On the back side of the kitchen was a stairwell that led to the bedrooms upstairs.  For some reason, I was never allowed up there; but that didn't mean I didn't try.  I would get as far as the top steps where there was a large landing.  It also served as Gordon's bedroom.   In that area, he had a desk with pigeon holes in it, and in one of the pigeon-holes, was a toy machine gun small enough to fit in your hand.  It was camouflage color and had a small crank on the side.  When you turned the handle, sparks would fly out of the end of it to look like it was being fired.  He also had a musical instrument, called a sweet potato.  It was tan in color and shaped like a fat gun.  You blew into it and placed your fingers over the holes like you do a clarinet.  On the window in the landing, Gordon had a wire connected to something he called a ham radio. He would let me see him in operation, but it was a quick look because I never got any farther than the landing.  It was well worth the spanking though.  Looking back, I have often wondered about the other bedrooms and what they were like.




Chapter Two


How I Found Out About the Woodshed



I had lots of fun playing with other kids at the church ladies’ meetings.   At Aunt Sadie's (not our aunt but our friend's aunt), we made mud pies.  She had empty oval cans from smoked oysters that we filled with a dirt and water mixture.  After setting in the sun for a while, they would dry out, and we could turn them out and make lovely shaped pies.  I was even convinced by older children that this was the real thing, hence my first taste of mud pies. I think some of the ladies’ missionary meetings were often prayer meetings too.  With kids doing all kinds of things, we were probably first on the list of prayer requests.

        One of the things I learned while at one house was, we could lock some of the other kids in the toilet. These toilets were not indoors, but shanties with two and three holes.  While I didn't participate in that particular activity when we were at the ladies’ missionary meetings, I did try a similar idea at home.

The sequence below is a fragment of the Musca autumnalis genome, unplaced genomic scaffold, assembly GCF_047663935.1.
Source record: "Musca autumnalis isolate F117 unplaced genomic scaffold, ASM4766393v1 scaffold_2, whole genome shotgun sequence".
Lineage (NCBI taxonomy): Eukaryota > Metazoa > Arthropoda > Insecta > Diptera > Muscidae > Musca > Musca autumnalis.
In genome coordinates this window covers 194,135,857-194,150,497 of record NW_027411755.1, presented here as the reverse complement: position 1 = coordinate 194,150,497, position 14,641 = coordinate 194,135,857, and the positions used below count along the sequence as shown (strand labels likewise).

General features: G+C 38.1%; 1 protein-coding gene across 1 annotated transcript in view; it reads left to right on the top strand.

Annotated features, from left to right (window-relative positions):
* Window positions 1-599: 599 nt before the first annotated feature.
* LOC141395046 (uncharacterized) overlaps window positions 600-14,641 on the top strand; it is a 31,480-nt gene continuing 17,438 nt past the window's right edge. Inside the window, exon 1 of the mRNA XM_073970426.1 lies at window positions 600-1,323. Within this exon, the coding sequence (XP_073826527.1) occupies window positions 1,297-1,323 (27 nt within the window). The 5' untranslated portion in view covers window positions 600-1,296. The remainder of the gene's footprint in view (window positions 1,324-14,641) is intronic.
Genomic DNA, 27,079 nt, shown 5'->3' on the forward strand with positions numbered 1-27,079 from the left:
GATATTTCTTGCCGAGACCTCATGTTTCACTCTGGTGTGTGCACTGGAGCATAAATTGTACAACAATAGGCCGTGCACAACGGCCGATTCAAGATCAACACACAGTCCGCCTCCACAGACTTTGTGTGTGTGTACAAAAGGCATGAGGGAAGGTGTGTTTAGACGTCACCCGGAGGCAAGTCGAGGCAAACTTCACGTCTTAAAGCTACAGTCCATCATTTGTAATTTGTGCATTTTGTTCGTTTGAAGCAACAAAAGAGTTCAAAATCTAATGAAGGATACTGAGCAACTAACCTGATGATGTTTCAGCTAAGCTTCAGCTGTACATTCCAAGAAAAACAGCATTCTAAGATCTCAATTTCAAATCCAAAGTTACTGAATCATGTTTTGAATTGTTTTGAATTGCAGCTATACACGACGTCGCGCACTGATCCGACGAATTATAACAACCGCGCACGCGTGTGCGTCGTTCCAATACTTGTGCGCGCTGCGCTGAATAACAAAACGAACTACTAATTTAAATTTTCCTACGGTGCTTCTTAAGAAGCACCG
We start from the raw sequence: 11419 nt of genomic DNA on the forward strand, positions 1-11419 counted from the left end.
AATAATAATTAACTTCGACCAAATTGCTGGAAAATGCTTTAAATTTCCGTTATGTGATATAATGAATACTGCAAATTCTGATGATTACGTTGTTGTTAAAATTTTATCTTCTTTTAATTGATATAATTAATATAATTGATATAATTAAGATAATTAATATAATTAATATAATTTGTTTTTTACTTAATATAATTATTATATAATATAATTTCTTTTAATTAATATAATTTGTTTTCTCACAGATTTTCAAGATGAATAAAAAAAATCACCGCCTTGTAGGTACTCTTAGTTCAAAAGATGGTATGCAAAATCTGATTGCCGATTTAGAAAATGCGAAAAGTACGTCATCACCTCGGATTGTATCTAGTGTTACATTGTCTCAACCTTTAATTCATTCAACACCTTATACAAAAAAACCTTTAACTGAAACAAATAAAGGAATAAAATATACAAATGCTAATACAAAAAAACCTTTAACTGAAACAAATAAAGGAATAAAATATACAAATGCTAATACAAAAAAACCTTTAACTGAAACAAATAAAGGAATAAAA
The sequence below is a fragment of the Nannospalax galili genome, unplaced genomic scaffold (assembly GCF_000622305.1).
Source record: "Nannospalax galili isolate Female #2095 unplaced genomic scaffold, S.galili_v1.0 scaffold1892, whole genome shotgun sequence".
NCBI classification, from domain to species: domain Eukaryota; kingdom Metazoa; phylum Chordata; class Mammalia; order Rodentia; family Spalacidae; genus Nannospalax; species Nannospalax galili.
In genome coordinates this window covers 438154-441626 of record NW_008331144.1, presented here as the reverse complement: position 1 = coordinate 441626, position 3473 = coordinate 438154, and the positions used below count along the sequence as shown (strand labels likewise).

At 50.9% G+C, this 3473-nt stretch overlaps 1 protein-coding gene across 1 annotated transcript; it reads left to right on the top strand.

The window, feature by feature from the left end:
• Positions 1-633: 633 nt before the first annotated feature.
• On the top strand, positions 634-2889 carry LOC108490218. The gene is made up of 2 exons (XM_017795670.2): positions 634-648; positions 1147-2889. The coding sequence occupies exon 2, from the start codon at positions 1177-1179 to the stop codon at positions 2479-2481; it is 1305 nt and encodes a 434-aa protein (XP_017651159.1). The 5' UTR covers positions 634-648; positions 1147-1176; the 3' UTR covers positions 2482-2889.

My dad's mother, Grandma Nelson, would come to our house occasionally and spend a few weeks.  Her husband had passed away, so she no longer kept her home but took turns staying with her married children

.  
        I think our home was Grandma's least favorite place to stay, for one reason...ME.  She would often have the responsibility of watching me while my siblings were in school and my Mother was about doing all the things a mother does.  My mom was not only active in church, but she also was on the school board.   In addition, she would also go to various homes as needed to care for the sick.  She tended a huge garden, did ironing for her large household, and on and on.

        I found out I could get away with lots of stuff with Grandma.  Grandma realized the brother that had the greatest influence on me was my brother Rex.  So, whenever I would act out, she would step outside and call for Rex.  When he came in, I would always be sitting nicely on a chair or doing some quiet activity.  He thought Grandma imagined things until…Grandma went to the outhouse.  As I was coming out, she needed to go in.  So, when she stepped in, I asked her if she would like me to lock the door.  In no uncertain terms she yelled, “NO”.  Most outhouses had a lock on the outside to keep animals from pushing it open and making a home there.  I immediately locked the door leaving her screaming.  Rex just happened to be walking through the grape arbor just then and heard her.  I got a tremendous spanking from him and of course had to unlock the door.  This is when I also found out about the woodshed.

        No doubt the toilet incident was relayed to Pop.  Because when he came inside from his farm work, he got my attention when he said to me, "DO I NEED TO TAKE YOU TO THE WOODSHED?”  Now I didn't know what the woodshed was, but the tone of his voice made me think it wasn't a place I wanted to go.  When I started to cry, it became all the worse...for then the statement came. "stop your crying, or I'll give you something to cry about." So, for me, the woodshed was a dreaded place to avoid.